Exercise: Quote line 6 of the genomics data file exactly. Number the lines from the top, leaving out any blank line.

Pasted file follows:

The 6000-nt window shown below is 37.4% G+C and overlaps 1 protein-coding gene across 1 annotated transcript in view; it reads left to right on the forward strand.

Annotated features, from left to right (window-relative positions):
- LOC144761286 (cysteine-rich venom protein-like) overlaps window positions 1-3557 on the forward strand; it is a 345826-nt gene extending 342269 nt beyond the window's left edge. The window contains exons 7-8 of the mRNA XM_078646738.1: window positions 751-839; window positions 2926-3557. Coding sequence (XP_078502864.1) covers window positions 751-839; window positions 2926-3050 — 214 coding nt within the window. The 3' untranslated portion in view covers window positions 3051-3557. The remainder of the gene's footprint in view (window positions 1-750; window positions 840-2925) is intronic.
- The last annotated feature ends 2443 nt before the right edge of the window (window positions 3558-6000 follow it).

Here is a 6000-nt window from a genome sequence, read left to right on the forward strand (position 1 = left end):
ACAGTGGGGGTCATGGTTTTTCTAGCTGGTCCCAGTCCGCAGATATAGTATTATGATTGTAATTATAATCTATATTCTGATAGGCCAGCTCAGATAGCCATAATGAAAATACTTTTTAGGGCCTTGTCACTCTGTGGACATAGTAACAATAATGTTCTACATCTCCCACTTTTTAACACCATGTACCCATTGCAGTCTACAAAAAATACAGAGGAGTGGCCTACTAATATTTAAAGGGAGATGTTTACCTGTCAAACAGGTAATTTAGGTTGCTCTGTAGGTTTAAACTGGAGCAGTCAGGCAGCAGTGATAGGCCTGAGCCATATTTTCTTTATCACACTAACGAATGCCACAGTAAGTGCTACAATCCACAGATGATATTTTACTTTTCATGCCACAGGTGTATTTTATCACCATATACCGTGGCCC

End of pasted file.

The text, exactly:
ACAGTGGGGGTCATGGTTTTTCTAGCTGGTCCCAGTCCGCAGATATAGTATTATGATTGTAATTATAATCTATATTCTGATAGGCCAGCTCAGATAGCCATAATGAAAATACTTTTTAGGGCCTTGTCACTCTGTGGACATAGTAACAATAATGTTCTACATCTCCCACTTTTTAACACCATGTACCCATTGCAGTCTACAAAAAATACAGAGGAGTGGCCTACTAATATTTAAAGGGAGATGTTTACCTGTCAAACAGGTAATTTAGGTTGCTCTGTAGGTTTAAACTGGAGCAGTCAGGCAGCAGTGATAGGCCTGAGCCATATTTTCTTTATCACACTAACGAATGCCACAGTAAGTGCTACAATCCACAGATGATATTTTACTTTTCATGCCACAGGTGTATTTTATCACCATATACCGTGGCCC